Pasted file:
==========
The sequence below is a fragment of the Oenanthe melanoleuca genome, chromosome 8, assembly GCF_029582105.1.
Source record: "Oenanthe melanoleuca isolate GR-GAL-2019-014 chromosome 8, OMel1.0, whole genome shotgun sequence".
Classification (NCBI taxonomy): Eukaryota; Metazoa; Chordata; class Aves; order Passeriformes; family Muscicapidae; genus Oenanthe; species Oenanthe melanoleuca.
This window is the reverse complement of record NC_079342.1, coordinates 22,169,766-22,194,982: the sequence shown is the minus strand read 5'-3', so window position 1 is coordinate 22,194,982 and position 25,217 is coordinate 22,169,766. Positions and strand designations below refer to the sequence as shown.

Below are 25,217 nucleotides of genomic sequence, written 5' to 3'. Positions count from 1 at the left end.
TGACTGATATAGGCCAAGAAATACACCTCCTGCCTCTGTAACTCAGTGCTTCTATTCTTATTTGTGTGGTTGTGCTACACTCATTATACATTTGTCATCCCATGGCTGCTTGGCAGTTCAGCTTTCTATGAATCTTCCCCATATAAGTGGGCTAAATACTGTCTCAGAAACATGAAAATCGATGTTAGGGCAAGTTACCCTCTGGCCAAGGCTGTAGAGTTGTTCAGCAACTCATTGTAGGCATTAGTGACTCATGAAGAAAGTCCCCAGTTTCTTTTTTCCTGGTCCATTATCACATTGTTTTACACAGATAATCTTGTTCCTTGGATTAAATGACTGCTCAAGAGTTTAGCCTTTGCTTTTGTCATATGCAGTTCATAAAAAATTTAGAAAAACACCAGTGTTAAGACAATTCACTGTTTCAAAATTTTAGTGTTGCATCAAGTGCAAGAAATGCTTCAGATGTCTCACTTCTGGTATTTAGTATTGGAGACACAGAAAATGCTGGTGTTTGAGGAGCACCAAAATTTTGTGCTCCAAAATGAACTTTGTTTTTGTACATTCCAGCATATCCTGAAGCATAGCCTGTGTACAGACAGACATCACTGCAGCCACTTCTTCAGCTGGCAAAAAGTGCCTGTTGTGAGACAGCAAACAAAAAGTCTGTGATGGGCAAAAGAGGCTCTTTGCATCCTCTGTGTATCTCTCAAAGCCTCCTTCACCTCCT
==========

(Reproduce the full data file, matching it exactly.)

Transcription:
The sequence below is a fragment of the Oenanthe melanoleuca genome, chromosome 8, assembly GCF_029582105.1.
Source record: "Oenanthe melanoleuca isolate GR-GAL-2019-014 chromosome 8, OMel1.0, whole genome shotgun sequence".
Classification (NCBI taxonomy): Eukaryota; Metazoa; Chordata; class Aves; order Passeriformes; family Muscicapidae; genus Oenanthe; species Oenanthe melanoleuca.
This window is the reverse complement of record NC_079342.1, coordinates 22,169,766-22,194,982: the sequence shown is the minus strand read 5'-3', so window position 1 is coordinate 22,194,982 and position 25,217 is coordinate 22,169,766. Positions and strand designations below refer to the sequence as shown.

Below are 25,217 nucleotides of genomic sequence, written 5' to 3'. Positions count from 1 at the left end.
TGACTGATATAGGCCAAGAAATACACCTCCTGCCTCTGTAACTCAGTGCTTCTATTCTTATTTGTGTGGTTGTGCTACACTCATTATACATTTGTCATCCCATGGCTGCTTGGCAGTTCAGCTTTCTATGAATCTTCCCCATATAAGTGGGCTAAATACTGTCTCAGAAACATGAAAATCGATGTTAGGGCAAGTTACCCTCTGGCCAAGGCTGTAGAGTTGTTCAGCAACTCATTGTAGGCATTAGTGACTCATGAAGAAAGTCCCCAGTTTCTTTTTTCCTGGTCCATTATCACATTGTTTTACACAGATAATCTTGTTCCTTGGATTAAATGACTGCTCAAGAGTTTAGCCTTTGCTTTTGTCATATGCAGTTCATAAAAAATTTAGAAAAACACCAGTGTTAAGACAATTCACTGTTTCAAAATTTTAGTGTTGCATCAAGTGCAAGAAATGCTTCAGATGTCTCACTTCTGGTATTTAGTATTGGAGACACAGAAAATGCTGGTGTTTGAGGAGCACCAAAATTTTGTGCTCCAAAATGAACTTTGTTTTTGTACATTCCAGCATATCCTGAAGCATAGCCTGTGTACAGACAGACATCACTGCAGCCACTTCTTCAGCTGGCAAAAAGTGCCTGTTGTGAGACAGCAAACAAAAAGTCTGTGATGGGCAAAAGAGGCTCTTTGCATCCTCTGTGTATCTCTCAAAGCCTCCTTCACCTCCT